Global financing model aims to catalyze more than $100 million in fisheries improvement by 2030
The World Wildlife Fund (WWF) and Finance Earth, alongside leading industry partners, launched a new global initiative to support the transition to more sustainable fisheries worldwide. The financing model focuses on reversing the trend of fisheries decline and scaling global fisheries improvements toward nature-positive outcomes for healthier marine ecosystems, thriving fishing communities and a sustainable blue economy.
Finance Earth, a leading impact investment advisory and fund manager with a track record in social and environmental financing models, will establish and manage this new mechanism – the Fisheries Improvement Fund (FIF). The goal is to catalyze more than $100 million in investment in fisheries improvement by 2030.
“Through this blue finance mechanism, sustainable financing will be ensured for projects that are critical to scaling fishery reform over the coming decade for people and nature, through an efficient, equitable, and cost-effective model,” said Johan Bergenas, senior VP at WWF US. “Our vision is that this Fund, under the management of Finance Earth, revolutionizes fisheries finance, driving game-changing environmental and social impact.”
WWF and Finance Earth worked with industry leaders to conceptualize and design a model that is impactful, scalable across fisheries, and supported by companies working to transition fisheries in their supply chains to more sustainable resources.
Feed companies Cargill and Skretting brought their expertise and unique insights to the development of the concept and have agreed to participate in a pilot project to showcase and prove the new model. Large-scale seafood buyers and philanthropic foundations including Mars, Incorporated, Costco Wholesale, Sodexo and Walmart Foundation are also supporting the launch of the fund.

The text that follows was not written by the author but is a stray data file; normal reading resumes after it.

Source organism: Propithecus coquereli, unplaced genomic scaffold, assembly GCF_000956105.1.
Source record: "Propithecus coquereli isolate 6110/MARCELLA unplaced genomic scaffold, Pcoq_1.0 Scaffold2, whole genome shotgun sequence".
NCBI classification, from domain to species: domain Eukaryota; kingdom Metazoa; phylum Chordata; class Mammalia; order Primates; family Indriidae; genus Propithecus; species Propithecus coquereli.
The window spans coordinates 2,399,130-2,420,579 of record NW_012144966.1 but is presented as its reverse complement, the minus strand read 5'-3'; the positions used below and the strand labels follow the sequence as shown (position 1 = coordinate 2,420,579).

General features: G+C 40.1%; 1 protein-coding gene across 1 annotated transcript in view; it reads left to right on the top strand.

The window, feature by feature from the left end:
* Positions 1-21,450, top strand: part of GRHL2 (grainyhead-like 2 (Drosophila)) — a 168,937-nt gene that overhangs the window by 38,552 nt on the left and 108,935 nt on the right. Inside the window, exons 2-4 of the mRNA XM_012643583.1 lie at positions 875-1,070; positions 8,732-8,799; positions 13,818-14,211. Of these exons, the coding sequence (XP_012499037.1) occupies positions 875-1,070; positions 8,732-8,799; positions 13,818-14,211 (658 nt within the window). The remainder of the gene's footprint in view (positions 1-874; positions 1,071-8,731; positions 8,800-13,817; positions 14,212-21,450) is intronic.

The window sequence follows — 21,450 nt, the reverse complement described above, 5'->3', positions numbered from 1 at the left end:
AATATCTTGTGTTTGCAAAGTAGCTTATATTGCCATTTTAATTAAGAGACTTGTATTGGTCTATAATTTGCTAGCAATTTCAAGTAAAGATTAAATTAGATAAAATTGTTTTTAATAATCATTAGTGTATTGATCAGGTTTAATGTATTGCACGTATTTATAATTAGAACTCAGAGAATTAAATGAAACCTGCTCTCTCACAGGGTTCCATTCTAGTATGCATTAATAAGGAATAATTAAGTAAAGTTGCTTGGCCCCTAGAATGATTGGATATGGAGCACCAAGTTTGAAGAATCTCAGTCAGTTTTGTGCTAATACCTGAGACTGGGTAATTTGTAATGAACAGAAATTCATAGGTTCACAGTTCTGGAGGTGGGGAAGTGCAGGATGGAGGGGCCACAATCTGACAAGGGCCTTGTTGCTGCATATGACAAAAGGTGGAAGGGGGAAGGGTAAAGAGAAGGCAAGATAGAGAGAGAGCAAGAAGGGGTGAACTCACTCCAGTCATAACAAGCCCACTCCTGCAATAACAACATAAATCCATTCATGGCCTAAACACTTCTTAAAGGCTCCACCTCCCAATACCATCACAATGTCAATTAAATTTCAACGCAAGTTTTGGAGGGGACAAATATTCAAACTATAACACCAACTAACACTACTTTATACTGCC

“At scale, this approach has the capacity to attract a range of investors from the public and private sector to support fishery improvement worldwide,” explained James Mansfield, co-founder and managing director at Finance Earth. “This is a unique opportunity for all of us to protect our oceans and invest in a sustainable blue economy.”
“At Cargill, we see a clear and compelling business case for companies to invest in the long-term viability of their marine ingredients used for aquaculture products, especially as aquaculture production continues to grow exponentially,” said Helene Ziv-Douki, President of Aqua Nutrition at Cargill. “The industry needs to work to support sourcing from more sustainable fisheries through active engagement. Improvement in fisheries will reduce supply chain volatility and mitigate supply chain risk while enhancing business value across the sector.”
Participating companies, such as Cargill and Skretting, will commit to a volume-based fee that enables the FIF to pay back upfront costs for the fisheries improvement project, as well as create a long-term revenue stream. This changes how long-term sustainability is funded, recognized as a cost of doing business and embedded into the product costs. This model is essential to a company’s future sustainability and profitability and the best way to ensure scalable funding across all areas of business.
“At Skretting, we have a strong focus on reducing the environmental and social impacts of our feed ingredients,” said Jorge Diaz Salinas, sustainability manager at Skretting. “This collaborative initiative is a perfect example of how we can come together as an industry to help further drive global fishery reform in an equitable and scalable financial model.”
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